Academics in STEM fields such as epidemiology and virology have found themselves centre stage since the coronavirus crisis began to unfold. As the world waits with bated breath for news from the labs on the viability of a vaccine, scientists have become the heroes of the hour. All hope for humanity seems to rest on the quality of their research.
At the same time, many of us have been seeking – and finding – solace in the arts. From virtual art gallery tours to poetry parties and rocketing sales of books like Albert Camus’s The Plague, it is clear we are turning to literature, art and music for meaning and substance in the chaos. Many have sought out analyses of historical crises in order to extract any wisdom that could help us navigate such difficult, disorientating days.
Few would dispute that an interest in humanities subjects enriches an individual. But the bleak reality is that, time after time, economic downturns trigger a sharp drop in the numbers of students opting to study these subjects. In a post-Covid world in which budgets will be tighter than ever, will we find ourselves questioning whether humanities should remain the focus of rigorous academic study and significant research funding?
Arguably, the capacity of humanities research to ask and explore big, messy, difficult questions may hold the key to its survival. The complex challenges we face demand a breadth of understanding and depth of vision that simply cannot be achieved without the multiple, varied insights offered by the humanities. That’s why, for example, at the University of Cambridge’s Centre for the Study of Existential Risk you’ll find an interdisciplinary research team drawn from fields including philosophy, history and literature.
The specificities of humanities research fuel wider debates about areas as diverse and relevant as identity, resilience, empathy, imagination, self and society. Deepening our understanding of a fast-changing world and ever-shifting human attitudes and behaviours is vital to our survival, as is finding the language to capture and communicate them.
At a time when machine learning is growing in previously-unimaginable scope and influence, the questioning, humanising, connecting approach of humanities research is essential. As the troubling blind spots of big data become increasingly evident, the nuance and breadth of perspective humanities disciplines bring is sorely needed, as is the readiness to ask not only what we can do, but what we should do.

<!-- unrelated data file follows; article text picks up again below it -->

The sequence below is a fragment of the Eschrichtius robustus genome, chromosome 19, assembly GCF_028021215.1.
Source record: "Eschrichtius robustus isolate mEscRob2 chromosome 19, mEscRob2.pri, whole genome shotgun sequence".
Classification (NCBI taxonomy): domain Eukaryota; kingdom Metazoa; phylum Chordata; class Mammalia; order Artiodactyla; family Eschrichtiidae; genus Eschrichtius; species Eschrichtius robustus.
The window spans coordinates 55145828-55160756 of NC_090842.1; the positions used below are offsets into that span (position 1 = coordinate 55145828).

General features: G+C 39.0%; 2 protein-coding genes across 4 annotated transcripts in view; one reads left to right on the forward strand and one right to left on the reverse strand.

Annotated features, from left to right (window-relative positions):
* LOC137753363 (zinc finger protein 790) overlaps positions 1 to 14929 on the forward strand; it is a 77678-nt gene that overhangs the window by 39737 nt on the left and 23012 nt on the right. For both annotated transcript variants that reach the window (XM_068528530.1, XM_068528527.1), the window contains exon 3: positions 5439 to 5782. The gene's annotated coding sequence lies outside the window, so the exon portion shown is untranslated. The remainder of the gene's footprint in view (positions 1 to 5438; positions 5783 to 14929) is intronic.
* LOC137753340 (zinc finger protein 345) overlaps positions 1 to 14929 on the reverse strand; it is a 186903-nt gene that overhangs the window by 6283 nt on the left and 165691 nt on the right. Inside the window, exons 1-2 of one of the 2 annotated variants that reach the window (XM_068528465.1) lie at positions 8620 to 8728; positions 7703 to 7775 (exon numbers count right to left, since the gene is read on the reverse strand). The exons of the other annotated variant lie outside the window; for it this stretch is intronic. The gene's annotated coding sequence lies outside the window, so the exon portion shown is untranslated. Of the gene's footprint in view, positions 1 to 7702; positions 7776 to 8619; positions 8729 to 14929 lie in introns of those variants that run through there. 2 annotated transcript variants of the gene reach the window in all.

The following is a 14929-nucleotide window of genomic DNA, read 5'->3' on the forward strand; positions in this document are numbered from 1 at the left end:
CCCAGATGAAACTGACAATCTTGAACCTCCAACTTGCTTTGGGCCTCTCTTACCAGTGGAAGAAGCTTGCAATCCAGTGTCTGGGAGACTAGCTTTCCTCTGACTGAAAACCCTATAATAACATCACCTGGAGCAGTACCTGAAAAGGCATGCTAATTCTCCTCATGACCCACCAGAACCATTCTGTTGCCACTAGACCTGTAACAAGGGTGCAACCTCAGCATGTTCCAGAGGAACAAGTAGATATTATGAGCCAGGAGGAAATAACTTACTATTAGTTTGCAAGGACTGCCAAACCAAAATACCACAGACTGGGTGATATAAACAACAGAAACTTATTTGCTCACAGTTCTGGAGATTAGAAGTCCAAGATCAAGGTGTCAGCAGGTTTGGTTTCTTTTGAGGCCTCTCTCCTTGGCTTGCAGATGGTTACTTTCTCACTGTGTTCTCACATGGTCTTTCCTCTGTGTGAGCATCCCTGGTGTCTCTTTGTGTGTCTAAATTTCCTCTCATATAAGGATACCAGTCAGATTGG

The advance of technology, now compounded by the effects of Covid-related restrictions, is bringing with it serious issues of estrangement. Crucially, the study of humanities seeks to identify, explore and extend that which connects us. By its nature, it serves to take the focus off the isolated individual and to remind us of wider humanity, of our roles as citizens as well as lone agents. By inviting us to step out from a single point of view or restrictive narrative to consider a multiplicity of perspectives, humanities research helps to challenge division, discrimination and disconnection.
In a world where growing populism is leading to the increasing rejection of the views of ‘experts’ (in 2016, for example, the UK’s then-Justice Secretary Michael Gove announced that ‘people in this country have had enough of experts’), the ability of humanities researchers to understand and speak to culture, to inform and enrich it, is invaluable. In societies across the globe dominated by those who shout loudest and create the most chaos, the voices of clear-sighted, critically thinking academics are urgently needed to help rebuild disintegrating trust.
One apposite example of the calming, life-enhancing power of humanities research is Contagious by Duke University English Professor, Priscilla Wald, who says she was motivated to write it by the ‘conviction that an analysis of how the conventions of the outbreak narrative shape attitudes toward disease emergence and social transformation can lead to more effective, just, and compassionate responses both to a changing world and to the problems of global health and human welfare.’
In times of such accelerating change, it is vital to wrestle with questions of what it means to be human, to question assumptions and power structures, to be curious, creative and boundary-pushing.
As the HE sector itself looks set to experience swift and sweeping change, it is surely time to continue that bold, agenda-setting momentum rather than retreat to reductive arguments about how much humanities graduates earn when they enter the job market. Now more than ever, the world needs people who can draw on centuries of human thought and experience to reimagine a new future.
Sources and further reading
‘The Unintended Value of the Humanities’ from The Chronicle of Higher Education
The University of Copenhagen’s ‘Impact of humanities research: 24 case studies’
‘The value of arts and humanities research to life in the UK: A museum perspective’ from the Victoria and Albert Museum